Danielle Griffin is a research assistant on her third co-op term at The Life of Words. This is the first of a few posts based on her last work-term report,”Comparative Data Visualizations of Textual Features in the OED and the Life of Words Genre 3.0 Tagging System”. Danielle’s report won the Quarry Integrated Communication Co-op English Award
During my last work placement as a full-time research assistant at The Life of Words last fall, I began toying with ways to situate our genre categorization system (known to us as G3.0) within genre theory more generally. Drawing on work by David Lee (see his extensive analysis of genre and register characteristics of the BNC corpus) and Ted Underwood’s work with HathiTrust’s corpus, I took bottom-up approach to genre, by describing and characterizing texts, rather than categorizing them.
To do this, I identified a set of 22 evenly weighted, (mostly) non-exclusive features, or attributes, that might apply to any text. Each text in my data set, derived from a list of OED sources, was then marked according to these criteria, so that each text has its own 22-feature combination (represented as True or False for each). From there I built some data visualizations, to have a look at the relationships between us human taggers and G3.0 tagging conventions, among the G3.0 genre categories themselves, and between the OED and textual genre generally.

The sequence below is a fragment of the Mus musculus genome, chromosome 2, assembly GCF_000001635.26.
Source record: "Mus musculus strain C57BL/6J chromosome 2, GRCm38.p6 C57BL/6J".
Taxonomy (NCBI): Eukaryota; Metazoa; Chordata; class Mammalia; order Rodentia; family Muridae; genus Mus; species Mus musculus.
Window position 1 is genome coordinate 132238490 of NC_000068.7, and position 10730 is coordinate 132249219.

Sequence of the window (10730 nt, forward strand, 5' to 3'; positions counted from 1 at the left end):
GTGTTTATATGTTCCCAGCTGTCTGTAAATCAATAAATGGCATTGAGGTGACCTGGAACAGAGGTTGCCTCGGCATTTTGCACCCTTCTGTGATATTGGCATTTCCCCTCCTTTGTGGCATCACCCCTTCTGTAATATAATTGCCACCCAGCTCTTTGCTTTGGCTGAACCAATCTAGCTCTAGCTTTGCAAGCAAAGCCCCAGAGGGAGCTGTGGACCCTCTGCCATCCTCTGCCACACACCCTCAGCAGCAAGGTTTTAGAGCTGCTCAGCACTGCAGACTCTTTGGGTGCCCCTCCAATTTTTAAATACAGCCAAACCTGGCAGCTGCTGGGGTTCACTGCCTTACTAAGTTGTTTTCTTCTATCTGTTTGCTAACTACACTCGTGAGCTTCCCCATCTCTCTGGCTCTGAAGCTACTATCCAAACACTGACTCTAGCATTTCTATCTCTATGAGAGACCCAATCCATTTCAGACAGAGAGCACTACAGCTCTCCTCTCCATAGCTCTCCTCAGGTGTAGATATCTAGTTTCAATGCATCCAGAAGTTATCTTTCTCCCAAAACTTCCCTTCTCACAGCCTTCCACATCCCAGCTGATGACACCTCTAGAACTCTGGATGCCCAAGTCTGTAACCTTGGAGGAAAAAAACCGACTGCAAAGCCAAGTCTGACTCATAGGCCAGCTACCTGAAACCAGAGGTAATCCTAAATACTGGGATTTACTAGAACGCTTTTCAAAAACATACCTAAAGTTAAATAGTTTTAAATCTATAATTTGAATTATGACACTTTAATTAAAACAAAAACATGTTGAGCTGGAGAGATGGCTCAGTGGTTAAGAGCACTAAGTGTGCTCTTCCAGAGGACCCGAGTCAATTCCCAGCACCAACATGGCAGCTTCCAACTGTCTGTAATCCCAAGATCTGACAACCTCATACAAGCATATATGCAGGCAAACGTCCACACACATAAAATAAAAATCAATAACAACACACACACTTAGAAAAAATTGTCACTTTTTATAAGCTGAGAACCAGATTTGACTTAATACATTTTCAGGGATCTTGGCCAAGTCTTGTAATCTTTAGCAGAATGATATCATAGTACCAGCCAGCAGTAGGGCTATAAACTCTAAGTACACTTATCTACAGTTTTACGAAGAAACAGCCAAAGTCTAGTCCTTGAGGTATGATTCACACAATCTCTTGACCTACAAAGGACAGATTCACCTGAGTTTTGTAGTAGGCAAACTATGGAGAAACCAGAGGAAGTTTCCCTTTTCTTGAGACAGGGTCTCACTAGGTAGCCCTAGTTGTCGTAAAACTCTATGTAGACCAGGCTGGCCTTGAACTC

Here’s what looks a bit like a family tree, twisted around into a circle. It’s a branched diagram representing the implied “family” relationship among items, based upon their similarities and differences. Really, this is just a made-up hierarchical dendrogram, rotated on the point of the first node for easy reading. It’s unidirectional, clockwise, meaning the end of the tree, at 3 o’clock, is actually the farthest point from the beginning, just below it). [You can click on the image to make it bigger, or download a pdf]
For now, it’s best to ignore the colours of the branches [see my next post], and focus on the individual endpoints of the dendrogram. Each is one text in the data set, represented by a unique ID number around the circumference. Those IDs are colour coded, with each colour corresponding to the G3.0 tag we assigned to it in the course of tagging OED quotations. For example, the pink chunk of IDs at about 3 o’clock on the dendrogram have all been tagged in the G3.0 “Verse Drama” category. From 4-5 o’clock on the dendrogram, the chunk of faded blue IDs are all tagged “Poetry.”
However, if you squint, you can see one faded blue guy kicking around within that pink “Verse Drama” chunk (#191 if you’ve got the PDF open.) Read More